The myths surrounding the fabled audio quality of small amplifiers seems to fly in the face of elementary physics. The physics clearly demonstrates the certain, fixed, non-negotiable, actual, factual relationship between the power needs of a loudspeaker and the sound loudness that they will generate. There is no substitute for joules of energy. If the amplifier cannot deliver the energy the speakers are trying to pull from the amp then the speaker cannot accurately reproduce the black to white dynamic range of the original music waveform. The energy reservoir in the amp is the power supply capacitors and, just like milking a cow (which I watched with interest only yesterday), once those udders are sucked dry there is no more milk available, no matter how much the calf suckles.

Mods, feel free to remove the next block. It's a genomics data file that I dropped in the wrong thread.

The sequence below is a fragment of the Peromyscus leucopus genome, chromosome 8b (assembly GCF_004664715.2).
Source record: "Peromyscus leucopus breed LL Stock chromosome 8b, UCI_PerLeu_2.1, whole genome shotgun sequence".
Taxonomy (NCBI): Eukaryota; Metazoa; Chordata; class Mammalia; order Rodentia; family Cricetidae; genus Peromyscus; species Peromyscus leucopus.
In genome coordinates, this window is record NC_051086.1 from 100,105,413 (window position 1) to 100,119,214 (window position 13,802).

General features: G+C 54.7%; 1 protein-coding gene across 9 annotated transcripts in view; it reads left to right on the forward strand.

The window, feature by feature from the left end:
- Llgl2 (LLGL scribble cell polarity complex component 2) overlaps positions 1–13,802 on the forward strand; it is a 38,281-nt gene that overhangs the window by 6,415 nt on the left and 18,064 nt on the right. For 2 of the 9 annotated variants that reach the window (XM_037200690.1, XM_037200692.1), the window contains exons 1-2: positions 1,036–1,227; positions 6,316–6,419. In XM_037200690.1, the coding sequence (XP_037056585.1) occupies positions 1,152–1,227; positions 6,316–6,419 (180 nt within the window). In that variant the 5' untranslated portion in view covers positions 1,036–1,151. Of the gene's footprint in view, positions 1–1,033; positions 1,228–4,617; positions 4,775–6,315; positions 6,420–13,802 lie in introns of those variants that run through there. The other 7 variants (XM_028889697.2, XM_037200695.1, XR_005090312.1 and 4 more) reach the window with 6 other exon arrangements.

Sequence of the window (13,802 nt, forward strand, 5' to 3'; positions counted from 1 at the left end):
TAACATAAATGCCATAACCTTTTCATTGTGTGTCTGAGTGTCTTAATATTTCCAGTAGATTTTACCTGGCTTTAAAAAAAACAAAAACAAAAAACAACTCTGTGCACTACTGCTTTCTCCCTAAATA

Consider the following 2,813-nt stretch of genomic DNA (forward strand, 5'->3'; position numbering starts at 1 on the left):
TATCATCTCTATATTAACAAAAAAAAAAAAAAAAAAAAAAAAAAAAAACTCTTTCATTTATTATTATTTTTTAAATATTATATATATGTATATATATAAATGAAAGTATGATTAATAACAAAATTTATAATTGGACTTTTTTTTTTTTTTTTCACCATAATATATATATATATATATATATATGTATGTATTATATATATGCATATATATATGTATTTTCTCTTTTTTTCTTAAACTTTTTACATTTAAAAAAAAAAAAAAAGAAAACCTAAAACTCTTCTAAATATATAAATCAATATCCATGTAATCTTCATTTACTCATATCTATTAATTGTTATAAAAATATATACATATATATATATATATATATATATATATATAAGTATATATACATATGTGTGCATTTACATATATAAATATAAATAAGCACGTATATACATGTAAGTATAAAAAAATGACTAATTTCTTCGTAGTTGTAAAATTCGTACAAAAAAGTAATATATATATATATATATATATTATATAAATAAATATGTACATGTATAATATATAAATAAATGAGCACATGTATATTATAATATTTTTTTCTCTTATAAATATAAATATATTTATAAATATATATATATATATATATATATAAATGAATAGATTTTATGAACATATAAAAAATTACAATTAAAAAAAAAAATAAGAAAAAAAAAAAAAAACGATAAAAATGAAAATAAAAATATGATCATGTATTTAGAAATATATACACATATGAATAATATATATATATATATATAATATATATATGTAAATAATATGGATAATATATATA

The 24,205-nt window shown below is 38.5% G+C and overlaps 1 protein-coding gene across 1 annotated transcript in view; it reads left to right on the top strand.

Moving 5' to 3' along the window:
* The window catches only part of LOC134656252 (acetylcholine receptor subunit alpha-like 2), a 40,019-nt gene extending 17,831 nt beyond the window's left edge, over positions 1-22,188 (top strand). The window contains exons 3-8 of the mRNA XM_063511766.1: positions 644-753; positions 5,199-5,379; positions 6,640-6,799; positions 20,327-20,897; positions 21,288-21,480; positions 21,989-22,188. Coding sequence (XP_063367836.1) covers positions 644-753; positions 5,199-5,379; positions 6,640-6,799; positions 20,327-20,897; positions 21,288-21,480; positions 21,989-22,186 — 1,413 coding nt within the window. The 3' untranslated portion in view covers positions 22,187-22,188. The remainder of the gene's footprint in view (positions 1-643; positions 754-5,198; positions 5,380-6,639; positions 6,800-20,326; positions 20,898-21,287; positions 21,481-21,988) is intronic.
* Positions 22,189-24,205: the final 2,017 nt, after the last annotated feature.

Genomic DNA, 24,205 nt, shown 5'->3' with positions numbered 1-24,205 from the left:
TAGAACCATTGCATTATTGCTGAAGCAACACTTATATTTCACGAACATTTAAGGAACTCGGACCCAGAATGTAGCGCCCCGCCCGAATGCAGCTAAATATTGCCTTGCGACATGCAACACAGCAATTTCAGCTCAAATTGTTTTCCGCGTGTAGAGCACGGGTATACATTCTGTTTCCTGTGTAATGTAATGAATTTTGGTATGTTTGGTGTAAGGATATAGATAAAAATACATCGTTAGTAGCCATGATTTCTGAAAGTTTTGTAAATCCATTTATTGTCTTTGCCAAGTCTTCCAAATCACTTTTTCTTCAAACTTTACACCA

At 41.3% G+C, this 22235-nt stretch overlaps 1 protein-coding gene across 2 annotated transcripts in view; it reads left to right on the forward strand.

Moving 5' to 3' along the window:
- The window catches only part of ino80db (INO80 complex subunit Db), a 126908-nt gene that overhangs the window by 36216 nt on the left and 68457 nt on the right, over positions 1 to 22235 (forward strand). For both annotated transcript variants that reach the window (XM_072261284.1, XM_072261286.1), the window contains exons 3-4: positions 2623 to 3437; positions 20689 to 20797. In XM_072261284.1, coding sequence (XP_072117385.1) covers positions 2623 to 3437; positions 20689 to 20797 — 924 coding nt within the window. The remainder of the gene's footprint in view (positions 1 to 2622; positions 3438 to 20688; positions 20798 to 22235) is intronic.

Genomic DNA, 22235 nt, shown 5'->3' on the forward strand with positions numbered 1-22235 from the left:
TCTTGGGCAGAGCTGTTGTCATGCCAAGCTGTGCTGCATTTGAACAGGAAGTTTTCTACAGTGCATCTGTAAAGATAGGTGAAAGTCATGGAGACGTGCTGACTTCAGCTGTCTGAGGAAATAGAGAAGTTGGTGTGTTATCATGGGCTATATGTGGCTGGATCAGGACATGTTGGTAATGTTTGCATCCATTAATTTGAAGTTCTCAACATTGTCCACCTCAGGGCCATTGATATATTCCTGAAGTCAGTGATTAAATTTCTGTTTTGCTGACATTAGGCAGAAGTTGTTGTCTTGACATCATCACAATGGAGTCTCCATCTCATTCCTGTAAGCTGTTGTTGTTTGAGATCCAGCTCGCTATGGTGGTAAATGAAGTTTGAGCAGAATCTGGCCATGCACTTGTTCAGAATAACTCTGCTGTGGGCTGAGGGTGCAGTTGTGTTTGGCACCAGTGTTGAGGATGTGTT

The fact is that a 3W, 7W, 10W, 15W amplifier cannot behave as if it is a 25, 50 or 100W amp. It is the number of joules available in the amp's power supply reservoir that defines the amps potential, not the number of components, the size of the case, whether it is tube or sold state or any other factor. There is no substitute for joules, no substitute for watts.